Thanks for giving us some insight into who you are! Let’s jump into things. When you hear the phrase “build a better world of work”, what comes to mind?
A community where leaders have cultivated a psychologically safe space where employees feel they can be open and honest without fear of judgement or consequence.
A better world of work requires all involved to work collaboratively, and leaders need to show up for their workers and make themselves available to actively listen to their employees' needs and show vulnerability when needed. This builds a constructive and creative environment where everybody feels included, nobody is isolated and most importantly there is an absence of performance depleting fear.
For you, what’s the main blocker you see as standing in the way of building a better world of work?
I think that so many organisations are blind to the direct correlation between employee wellbeing and sustainable performance.
When we employ someone, the whole person comes to work—not just the bit that does the job.
We therefore need to take a whole-person approach to wellbeing and recognise that to be fully effective at work, employees need to be able to function and have a full life outside of work. Using pressure on profitability as a reason to drive up workload (rather than resource appropriately) means that companies are often trading on goodwill and the employees' natural propensity to blur boundaries between home and work in order to keep delivering and avoid being seen as having failed or let the side down. Recovery is a necessity for sustainable high performance—it is not something that employees should reward themselves with when they are ‘caught-up’ or so exhausted they can’t carry on.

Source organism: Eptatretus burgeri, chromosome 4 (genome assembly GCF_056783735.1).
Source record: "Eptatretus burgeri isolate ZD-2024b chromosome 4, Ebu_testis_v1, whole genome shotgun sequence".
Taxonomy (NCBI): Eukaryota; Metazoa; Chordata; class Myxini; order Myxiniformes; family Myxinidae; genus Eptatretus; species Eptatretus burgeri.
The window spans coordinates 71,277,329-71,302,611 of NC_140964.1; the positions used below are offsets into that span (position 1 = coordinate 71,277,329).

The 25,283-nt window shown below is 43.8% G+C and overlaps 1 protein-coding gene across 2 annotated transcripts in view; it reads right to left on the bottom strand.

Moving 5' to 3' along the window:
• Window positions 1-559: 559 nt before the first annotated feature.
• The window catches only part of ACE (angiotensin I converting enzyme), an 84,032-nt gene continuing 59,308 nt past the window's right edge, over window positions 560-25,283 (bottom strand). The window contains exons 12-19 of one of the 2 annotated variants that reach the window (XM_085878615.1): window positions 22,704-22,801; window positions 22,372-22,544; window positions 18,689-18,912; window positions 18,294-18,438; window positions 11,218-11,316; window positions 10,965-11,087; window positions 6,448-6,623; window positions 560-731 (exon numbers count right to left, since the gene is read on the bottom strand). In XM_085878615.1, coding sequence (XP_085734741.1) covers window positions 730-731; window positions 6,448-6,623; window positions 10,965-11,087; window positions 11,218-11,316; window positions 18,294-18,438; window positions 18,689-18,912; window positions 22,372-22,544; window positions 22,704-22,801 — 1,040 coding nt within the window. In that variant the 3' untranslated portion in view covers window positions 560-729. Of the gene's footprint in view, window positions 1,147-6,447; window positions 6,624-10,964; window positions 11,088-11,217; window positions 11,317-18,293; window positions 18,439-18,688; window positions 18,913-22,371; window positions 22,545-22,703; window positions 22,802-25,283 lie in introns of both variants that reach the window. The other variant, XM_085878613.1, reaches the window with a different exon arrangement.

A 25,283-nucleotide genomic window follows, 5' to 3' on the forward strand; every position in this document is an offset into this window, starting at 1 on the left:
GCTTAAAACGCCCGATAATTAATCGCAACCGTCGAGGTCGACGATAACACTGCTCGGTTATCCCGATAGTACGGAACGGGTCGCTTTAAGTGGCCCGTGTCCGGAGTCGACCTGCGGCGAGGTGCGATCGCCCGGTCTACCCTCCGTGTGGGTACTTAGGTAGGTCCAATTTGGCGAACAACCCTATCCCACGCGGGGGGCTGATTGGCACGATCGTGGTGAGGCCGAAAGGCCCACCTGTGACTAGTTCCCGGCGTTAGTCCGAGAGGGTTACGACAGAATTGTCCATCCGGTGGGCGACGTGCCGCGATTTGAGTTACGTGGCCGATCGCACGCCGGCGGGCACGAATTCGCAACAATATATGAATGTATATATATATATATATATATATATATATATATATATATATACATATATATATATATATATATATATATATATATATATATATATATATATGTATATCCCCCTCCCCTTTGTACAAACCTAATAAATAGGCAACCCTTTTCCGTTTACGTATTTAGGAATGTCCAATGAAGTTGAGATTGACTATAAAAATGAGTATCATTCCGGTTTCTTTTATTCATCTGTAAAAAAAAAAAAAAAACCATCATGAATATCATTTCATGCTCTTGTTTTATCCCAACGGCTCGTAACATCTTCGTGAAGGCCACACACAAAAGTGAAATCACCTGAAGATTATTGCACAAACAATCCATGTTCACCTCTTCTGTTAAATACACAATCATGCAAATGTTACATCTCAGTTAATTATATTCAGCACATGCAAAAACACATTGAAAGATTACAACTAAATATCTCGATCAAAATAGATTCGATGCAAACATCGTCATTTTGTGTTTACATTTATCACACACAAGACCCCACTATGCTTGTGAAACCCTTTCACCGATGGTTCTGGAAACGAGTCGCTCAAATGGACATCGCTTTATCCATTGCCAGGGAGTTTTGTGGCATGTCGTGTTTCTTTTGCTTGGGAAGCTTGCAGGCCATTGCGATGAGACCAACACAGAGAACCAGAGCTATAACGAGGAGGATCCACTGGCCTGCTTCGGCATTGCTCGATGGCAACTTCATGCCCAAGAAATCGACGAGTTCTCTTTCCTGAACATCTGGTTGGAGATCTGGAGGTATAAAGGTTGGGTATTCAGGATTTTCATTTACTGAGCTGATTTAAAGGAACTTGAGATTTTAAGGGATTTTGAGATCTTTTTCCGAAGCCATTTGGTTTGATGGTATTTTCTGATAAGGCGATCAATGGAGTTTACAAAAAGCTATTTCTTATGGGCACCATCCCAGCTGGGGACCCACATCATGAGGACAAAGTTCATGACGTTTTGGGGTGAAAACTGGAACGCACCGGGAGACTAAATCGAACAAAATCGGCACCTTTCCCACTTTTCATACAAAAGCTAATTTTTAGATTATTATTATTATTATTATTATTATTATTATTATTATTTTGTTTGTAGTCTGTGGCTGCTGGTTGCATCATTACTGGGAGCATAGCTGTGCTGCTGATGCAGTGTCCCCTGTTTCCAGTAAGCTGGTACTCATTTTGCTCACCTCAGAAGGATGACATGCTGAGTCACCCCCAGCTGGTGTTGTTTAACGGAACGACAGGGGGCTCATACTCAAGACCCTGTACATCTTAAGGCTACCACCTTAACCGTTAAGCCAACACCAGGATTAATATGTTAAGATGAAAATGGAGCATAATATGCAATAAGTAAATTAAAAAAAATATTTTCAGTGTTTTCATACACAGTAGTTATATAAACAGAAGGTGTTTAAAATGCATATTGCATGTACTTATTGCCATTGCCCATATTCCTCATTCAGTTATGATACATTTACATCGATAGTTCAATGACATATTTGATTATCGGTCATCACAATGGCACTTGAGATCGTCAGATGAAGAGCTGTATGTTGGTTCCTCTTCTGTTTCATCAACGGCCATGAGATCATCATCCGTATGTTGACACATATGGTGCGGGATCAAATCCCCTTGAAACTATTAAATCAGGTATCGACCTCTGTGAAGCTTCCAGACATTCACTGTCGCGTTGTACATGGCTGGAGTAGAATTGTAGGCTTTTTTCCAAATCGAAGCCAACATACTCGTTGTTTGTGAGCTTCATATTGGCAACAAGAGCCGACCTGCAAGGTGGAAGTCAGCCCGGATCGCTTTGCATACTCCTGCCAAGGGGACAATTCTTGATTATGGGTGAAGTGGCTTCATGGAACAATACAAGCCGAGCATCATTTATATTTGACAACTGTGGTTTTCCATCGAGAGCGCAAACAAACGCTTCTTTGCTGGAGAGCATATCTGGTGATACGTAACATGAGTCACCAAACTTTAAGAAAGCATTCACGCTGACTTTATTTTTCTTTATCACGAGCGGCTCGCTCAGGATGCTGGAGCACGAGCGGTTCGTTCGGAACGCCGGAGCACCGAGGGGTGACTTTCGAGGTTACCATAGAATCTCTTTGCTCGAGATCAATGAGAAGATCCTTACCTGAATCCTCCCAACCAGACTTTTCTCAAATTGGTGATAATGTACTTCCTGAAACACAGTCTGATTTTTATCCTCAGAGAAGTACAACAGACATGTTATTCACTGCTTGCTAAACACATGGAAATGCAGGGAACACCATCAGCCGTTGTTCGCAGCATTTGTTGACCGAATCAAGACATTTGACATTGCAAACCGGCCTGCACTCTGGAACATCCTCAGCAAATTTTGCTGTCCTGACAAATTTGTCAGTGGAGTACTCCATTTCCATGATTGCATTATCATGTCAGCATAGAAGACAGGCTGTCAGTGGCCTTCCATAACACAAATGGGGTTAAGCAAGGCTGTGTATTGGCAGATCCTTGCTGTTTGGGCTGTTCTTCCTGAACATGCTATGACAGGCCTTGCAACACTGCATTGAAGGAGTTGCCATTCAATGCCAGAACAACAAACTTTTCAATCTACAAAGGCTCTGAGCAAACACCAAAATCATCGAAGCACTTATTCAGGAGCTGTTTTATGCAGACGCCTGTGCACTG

What’s one thing within our control that we can practically do to build a better world of work today? And, how do you recommend going about it?
A great way to encourage openness and vulnerability in the workforce is for leaders to model the behaviour themselves. Showing employees that you don’t always have the answers, that you also have fears and concerns and make mistakes can foster a culture where openness, trust and the sharing of experience and insight is possible.
When there is openness and trust, people are more inclined to experiment with new approaches which can speed up innovation and facilitate faster recovery from failure.
This also enables people to have more open conversations about mental health, burnout, bereavement, health problems, and other conversations that we often feel uncomfortable discussing.
Listening without judgement and demonstrating empathy are also key in helping a workforce feel seen and heard. This does not mean being a counsellor or having all the answers to everybody’s problems, but it does mean showing that you care and are there to offer support.
Can you share one thing you’ve experienced, seen, or read about that is leading us towards a better world of work?
There is growing awareness of the role that low psychological safety plays in poor workplace wellbeing and, critically, just how pivotal leadership behaviour can be in creating a ‘fearless organisation’. We ourselves are much influenced by the work of Harvard Professor Amy Edmondson in this area and it is gratifying to see how interest is growing in the topic in the UK. Amy’s work mentions many US companies who are getting this right and Pixar is a great example of both a psychologically safe workplace culture and the commercial success it facilitates.
How can our readers follow your work?
Thank you for adding your voice to People Managing People’s interview series on How to Build a Better World of Work!
Thank you for having me!
Join our interview series and share your ideas for how we can build a better world of work!